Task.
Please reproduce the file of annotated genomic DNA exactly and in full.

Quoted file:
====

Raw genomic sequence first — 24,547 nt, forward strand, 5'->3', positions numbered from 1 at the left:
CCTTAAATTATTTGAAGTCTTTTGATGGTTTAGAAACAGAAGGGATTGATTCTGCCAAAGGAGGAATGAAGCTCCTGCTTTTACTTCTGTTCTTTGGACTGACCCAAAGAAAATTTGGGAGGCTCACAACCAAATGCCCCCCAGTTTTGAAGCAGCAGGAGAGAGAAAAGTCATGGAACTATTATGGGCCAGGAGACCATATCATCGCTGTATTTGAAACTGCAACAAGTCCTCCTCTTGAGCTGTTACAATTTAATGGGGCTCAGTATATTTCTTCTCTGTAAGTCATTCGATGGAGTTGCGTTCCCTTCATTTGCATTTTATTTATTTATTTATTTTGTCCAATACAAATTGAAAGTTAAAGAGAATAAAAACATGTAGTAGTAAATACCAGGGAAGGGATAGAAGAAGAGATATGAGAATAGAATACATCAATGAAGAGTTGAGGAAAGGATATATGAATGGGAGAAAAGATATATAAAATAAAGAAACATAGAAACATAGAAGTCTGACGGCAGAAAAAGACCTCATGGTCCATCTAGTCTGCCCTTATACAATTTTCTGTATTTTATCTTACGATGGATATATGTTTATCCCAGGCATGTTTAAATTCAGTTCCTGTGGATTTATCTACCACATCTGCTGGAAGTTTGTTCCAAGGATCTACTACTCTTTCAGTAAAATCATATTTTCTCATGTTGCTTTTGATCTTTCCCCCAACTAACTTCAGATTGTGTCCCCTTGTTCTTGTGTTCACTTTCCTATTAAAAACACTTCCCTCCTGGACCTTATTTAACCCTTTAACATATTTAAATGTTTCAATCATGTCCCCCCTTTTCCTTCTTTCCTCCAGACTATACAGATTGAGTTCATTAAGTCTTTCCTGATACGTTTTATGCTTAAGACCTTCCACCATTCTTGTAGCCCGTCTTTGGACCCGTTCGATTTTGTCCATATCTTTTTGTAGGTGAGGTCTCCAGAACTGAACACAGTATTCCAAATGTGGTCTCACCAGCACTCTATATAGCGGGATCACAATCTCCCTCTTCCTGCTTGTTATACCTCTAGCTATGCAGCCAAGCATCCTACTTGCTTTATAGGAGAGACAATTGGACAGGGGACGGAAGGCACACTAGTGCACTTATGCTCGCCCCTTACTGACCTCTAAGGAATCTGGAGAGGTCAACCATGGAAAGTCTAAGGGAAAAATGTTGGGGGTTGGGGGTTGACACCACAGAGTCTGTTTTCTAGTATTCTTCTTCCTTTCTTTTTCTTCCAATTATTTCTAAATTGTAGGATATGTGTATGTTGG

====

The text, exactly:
Raw genomic sequence first — 24,547 nt, forward strand, 5'->3', positions numbered from 1 at the left:
CCTTAAATTATTTGAAGTCTTTTGATGGTTTAGAAACAGAAGGGATTGATTCTGCCAAAGGAGGAATGAAGCTCCTGCTTTTACTTCTGTTCTTTGGACTGACCCAAAGAAAATTTGGGAGGCTCACAACCAAATGCCCCCCAGTTTTGAAGCAGCAGGAGAGAGAAAAGTCATGGAACTATTATGGGCCAGGAGACCATATCATCGCTGTATTTGAAACTGCAACAAGTCCTCCTCTTGAGCTGTTACAATTTAATGGGGCTCAGTATATTTCTTCTCTGTAAGTCATTCGATGGAGTTGCGTTCCCTTCATTTGCATTTTATTTATTTATTTATTTTGTCCAATACAAATTGAAAGTTAAAGAGAATAAAAACATGTAGTAGTAAATACCAGGGAAGGGATAGAAGAAGAGATATGAGAATAGAATACATCAATGAAGAGTTGAGGAAAGGATATATGAATGGGAGAAAAGATATATAAAATAAAGAAACATAGAAACATAGAAGTCTGACGGCAGAAAAAGACCTCATGGTCCATCTAGTCTGCCCTTATACAATTTTCTGTATTTTATCTTACGATGGATATATGTTTATCCCAGGCATGTTTAAATTCAGTTCCTGTGGATTTATCTACCACATCTGCTGGAAGTTTGTTCCAAGGATCTACTACTCTTTCAGTAAAATCATATTTTCTCATGTTGCTTTTGATCTTTCCCCCAACTAACTTCAGATTGTGTCCCCTTGTTCTTGTGTTCACTTTCCTATTAAAAACACTTCCCTCCTGGACCTTATTTAACCCTTTAACATATTTAAATGTTTCAATCATGTCCCCCCTTTTCCTTCTTTCCTCCAGACTATACAGATTGAGTTCATTAAGTCTTTCCTGATACGTTTTATGCTTAAGACCTTCCACCATTCTTGTAGCCCGTCTTTGGACCCGTTCGATTTTGTCCATATCTTTTTGTAGGTGAGGTCTCCAGAACTGAACACAGTATTCCAAATGTGGTCTCACCAGCACTCTATATAGCGGGATCACAATCTCCCTCTTCCTGCTTGTTATACCTCTAGCTATGCAGCCAAGCATCCTACTTGCTTTATAGGAGAGACAATTGGACAGGGGACGGAAGGCACACTAGTGCACTTATGCTCGCCCCTTACTGACCTCTAAGGAATCTGGAGAGGTCAACCATGGAAAGTCTAAGGGAAAAATGTTGGGGGTTGGGGGTTGACACCACAGAGTCTGTTTTCTAGTATTCTTCTTCCTTTCTTTTTCTTCCAATTATTTCTAAATTGTAGGATATGTGTATGTTGG